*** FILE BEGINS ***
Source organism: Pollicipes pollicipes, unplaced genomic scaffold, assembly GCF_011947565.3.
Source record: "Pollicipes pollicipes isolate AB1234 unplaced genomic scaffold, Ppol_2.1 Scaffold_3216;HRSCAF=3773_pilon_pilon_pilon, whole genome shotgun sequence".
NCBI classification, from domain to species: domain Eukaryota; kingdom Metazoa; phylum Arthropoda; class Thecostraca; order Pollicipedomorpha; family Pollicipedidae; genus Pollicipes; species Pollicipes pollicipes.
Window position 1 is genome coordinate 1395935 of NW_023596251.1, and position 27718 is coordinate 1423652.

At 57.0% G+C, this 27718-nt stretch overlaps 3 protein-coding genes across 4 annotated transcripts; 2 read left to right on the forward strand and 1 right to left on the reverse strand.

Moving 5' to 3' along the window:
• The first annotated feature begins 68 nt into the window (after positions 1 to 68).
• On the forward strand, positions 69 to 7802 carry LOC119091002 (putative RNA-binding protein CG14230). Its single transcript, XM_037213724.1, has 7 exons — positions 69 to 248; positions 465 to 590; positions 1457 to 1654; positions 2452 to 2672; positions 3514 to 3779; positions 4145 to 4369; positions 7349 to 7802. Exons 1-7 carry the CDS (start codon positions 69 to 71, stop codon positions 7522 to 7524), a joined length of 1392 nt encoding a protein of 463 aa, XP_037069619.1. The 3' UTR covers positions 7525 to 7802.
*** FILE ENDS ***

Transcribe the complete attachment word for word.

Source organism: Pollicipes pollicipes, unplaced genomic scaffold, assembly GCF_011947565.3.
Source record: "Pollicipes pollicipes isolate AB1234 unplaced genomic scaffold, Ppol_2.1 Scaffold_3216;HRSCAF=3773_pilon_pilon_pilon, whole genome shotgun sequence".
NCBI classification, from domain to species: domain Eukaryota; kingdom Metazoa; phylum Arthropoda; class Thecostraca; order Pollicipedomorpha; family Pollicipedidae; genus Pollicipes; species Pollicipes pollicipes.
Window position 1 is genome coordinate 1395935 of NW_023596251.1, and position 27718 is coordinate 1423652.

At 57.0% G+C, this 27718-nt stretch overlaps 3 protein-coding genes across 4 annotated transcripts; 2 read left to right on the forward strand and 1 right to left on the reverse strand.

Moving 5' to 3' along the window:
• The first annotated feature begins 68 nt into the window (after positions 1 to 68).
• On the forward strand, positions 69 to 7802 carry LOC119091002 (putative RNA-binding protein CG14230). Its single transcript, XM_037213724.1, has 7 exons — positions 69 to 248; positions 465 to 590; positions 1457 to 1654; positions 2452 to 2672; positions 3514 to 3779; positions 4145 to 4369; positions 7349 to 7802. Exons 1-7 carry the CDS (start codon positions 69 to 71, stop codon positions 7522 to 7524), a joined length of 1392 nt encoding a protein of 463 aa, XP_037069619.1. The 3' UTR covers positions 7525 to 7802.